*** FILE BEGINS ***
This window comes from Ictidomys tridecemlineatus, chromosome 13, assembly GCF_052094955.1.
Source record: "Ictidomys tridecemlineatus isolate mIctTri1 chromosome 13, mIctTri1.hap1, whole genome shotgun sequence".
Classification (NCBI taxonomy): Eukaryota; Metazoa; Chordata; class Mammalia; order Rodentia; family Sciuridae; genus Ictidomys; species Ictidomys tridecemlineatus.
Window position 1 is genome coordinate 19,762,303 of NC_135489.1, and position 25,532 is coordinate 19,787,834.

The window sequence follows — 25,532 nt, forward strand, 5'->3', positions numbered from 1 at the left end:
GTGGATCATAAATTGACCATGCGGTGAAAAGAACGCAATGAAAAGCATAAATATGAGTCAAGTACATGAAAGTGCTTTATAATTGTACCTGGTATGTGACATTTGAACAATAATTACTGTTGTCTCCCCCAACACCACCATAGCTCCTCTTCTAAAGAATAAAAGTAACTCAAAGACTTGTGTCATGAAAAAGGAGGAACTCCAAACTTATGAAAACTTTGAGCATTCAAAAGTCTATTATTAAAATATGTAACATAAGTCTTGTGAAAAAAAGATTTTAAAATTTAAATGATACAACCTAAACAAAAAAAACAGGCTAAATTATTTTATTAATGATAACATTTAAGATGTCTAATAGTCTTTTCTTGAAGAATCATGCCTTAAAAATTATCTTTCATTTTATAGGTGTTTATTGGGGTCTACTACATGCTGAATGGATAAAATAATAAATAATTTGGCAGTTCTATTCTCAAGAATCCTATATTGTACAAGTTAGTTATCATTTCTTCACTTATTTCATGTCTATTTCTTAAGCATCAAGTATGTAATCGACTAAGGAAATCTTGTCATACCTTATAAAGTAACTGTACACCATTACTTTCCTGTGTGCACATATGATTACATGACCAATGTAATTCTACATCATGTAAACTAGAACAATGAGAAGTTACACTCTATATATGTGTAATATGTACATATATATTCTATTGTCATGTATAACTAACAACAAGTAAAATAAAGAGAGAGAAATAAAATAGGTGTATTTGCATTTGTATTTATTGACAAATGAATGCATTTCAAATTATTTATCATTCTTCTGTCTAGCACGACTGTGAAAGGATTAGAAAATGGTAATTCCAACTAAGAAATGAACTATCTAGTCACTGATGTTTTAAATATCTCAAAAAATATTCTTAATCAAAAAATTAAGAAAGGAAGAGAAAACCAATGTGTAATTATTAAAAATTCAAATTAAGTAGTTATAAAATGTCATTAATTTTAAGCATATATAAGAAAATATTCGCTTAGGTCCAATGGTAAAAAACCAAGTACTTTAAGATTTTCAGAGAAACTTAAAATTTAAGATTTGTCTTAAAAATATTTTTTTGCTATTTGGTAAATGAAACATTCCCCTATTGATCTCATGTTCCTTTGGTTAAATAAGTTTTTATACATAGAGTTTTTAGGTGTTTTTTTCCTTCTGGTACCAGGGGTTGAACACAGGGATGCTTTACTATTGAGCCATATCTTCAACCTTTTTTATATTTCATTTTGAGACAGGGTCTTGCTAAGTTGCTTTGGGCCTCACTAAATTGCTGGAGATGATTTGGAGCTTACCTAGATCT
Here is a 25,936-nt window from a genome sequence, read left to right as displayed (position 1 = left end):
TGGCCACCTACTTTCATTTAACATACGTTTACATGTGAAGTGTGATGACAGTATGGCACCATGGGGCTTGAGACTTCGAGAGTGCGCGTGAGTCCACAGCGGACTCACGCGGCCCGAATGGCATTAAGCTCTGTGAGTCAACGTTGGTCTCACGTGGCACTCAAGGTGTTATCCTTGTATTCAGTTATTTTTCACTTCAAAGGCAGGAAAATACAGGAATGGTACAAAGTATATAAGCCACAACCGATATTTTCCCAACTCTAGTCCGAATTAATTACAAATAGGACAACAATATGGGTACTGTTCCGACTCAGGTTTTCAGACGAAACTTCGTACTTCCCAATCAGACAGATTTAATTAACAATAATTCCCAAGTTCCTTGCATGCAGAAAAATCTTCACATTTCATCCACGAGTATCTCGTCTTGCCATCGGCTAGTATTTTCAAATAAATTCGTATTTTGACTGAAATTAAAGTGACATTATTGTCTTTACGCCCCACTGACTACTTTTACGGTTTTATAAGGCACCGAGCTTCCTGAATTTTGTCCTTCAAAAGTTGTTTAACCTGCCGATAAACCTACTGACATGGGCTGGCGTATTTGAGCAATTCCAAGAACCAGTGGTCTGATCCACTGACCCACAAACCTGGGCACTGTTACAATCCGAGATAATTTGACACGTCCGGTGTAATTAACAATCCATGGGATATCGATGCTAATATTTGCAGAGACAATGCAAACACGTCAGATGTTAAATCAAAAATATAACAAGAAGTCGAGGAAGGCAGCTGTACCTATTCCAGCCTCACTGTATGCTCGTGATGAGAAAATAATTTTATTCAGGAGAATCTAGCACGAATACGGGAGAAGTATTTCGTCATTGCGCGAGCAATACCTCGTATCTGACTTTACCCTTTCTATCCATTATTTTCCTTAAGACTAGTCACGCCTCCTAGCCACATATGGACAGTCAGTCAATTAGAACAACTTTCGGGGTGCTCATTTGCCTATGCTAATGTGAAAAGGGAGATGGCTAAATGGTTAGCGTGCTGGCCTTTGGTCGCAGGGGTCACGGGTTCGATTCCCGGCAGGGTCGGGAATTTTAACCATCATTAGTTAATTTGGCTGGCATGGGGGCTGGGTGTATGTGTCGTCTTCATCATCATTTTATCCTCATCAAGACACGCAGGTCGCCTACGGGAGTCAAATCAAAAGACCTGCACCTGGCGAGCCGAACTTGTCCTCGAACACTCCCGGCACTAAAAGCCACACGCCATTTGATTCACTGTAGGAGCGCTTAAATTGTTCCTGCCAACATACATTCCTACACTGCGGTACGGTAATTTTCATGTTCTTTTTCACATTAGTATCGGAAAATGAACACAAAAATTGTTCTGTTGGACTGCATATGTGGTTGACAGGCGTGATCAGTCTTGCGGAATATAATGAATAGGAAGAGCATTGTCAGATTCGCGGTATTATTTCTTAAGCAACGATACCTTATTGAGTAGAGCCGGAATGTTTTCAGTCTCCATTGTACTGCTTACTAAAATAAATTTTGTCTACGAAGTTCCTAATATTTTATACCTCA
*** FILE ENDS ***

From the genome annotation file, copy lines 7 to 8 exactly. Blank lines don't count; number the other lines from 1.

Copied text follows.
Here is a 25,936-nt window from a genome sequence, read left to right as displayed (position 1 = left end):
TGGCCACCTACTTTCATTTAACATACGTTTACATGTGAAGTGTGATGACAGTATGGCACCATGGGGCTTGAGACTTCGAGAGTGCGCGTGAGTCCACAGCGGACTCACGCGGCCCGAATGGCATTAAGCTCTGTGAGTCAACGTTGGTCTCACGTGGCACTCAAGGTGTTATCCTTGTATTCAGTTATTTTTCACTTCAAAGGCAGGAAAATACAGGAATGGTACAAAGTATATAAGCCACAACCGATATTTTCCCAACTCTAGTCCGAATTAATTACAAATAGGACAACAATATGGGTACTGTTCCGACTCAGGTTTTCAGACGAAACTTCGTACTTCCCAATCAGACAGATTTAATTAACAATAATTCCCAAGTTCCTTGCATGCAGAAAAATCTTCACATTTCATCCACGAGTATCTCGTCTTGCCATCGGCTAGTATTTTCAAATAAATTCGTATTTTGACTGAAATTAAAGTGACATTATTGTCTTTACGCCCCACTGACTACTTTTACGGTTTTATAAGGCACCGAGCTTCCTGAATTTTGTCCTTCAAAAGTTGTTTAACCTGCCGATAAACCTACTGACATGGGCTGGCGTATTTGAGCAATTCCAAGAACCAGTGGTCTGATCCACTGACCCACAAACCTGGGCACTGTTACAATCCGAGATAATTTGACACGTCCGGTGTAATTAACAATCCATGGGATATCGATGCTAATATTTGCAGAGACAATGCAAACACGTCAGATGTTAAATCAAAAATATAACAAGAAGTCGAGGAAGGCAGCTGTACCTATTCCAGCCTCACTGTATGCTCGTGATGAGAAAATAATTTTATTCAGGAGAATCTAGCACGAATACGGGAGAAGTATTTCGTCATTGCGCGAGCAATACCTCGTATCTGACTTTACCCTTTCTATCCATTATTTTCCTTAAGACTAGTCACGCCTCCTAGCCACATATGGACAGTCAGTCAATTAGAACAACTTTCGGGGTGCTCATTTGCCTATGCTAATGTGAAAAGGGAGATGGCTAAATGGTTAGCGTGCTGGCCTTTGGTCGCAGGGGTCACGGGTTCGATTCCCGGCAGGGTCGGGAATTTTAACCATCATTAGTTAATTTGGCTGGCATGGGGGCTGGGTGTATGTGTCGTCTTCATCATCATTTTATCCTCATCAAGACACGCAGGTCGCCTACGGGAGTCAAATCAAAAGACCTGCACCTGGCGAGCCGAACTTGTCCTCGAACACTCCCGGCACTAAAAGCCACACGCCATTTGATTCACTGTAGGAGCGCTTAAATTGTTCCTGCCAACATACATTCCTACACTGCGGTACGGTAATTTTCATGTTCTTTTTCACATTAGTATCGGAAAATGAACACAAAAATTGTTCTGTTGGACTGCATATGTGGTTGACAGGCGTGATCAGTCTTGCGGAATATAATGAATAGGAAGAGCATTGTCAGATTCGCGGTATTATTTCTTAAGCAACGATACCTTATTGAGTAGAGCCGGAATGTTTTCAGTCTCCATTGTACTGCTTACTAAAATAAATTTTGTCTACGAAGTTCCTAATATTTTATACCTCA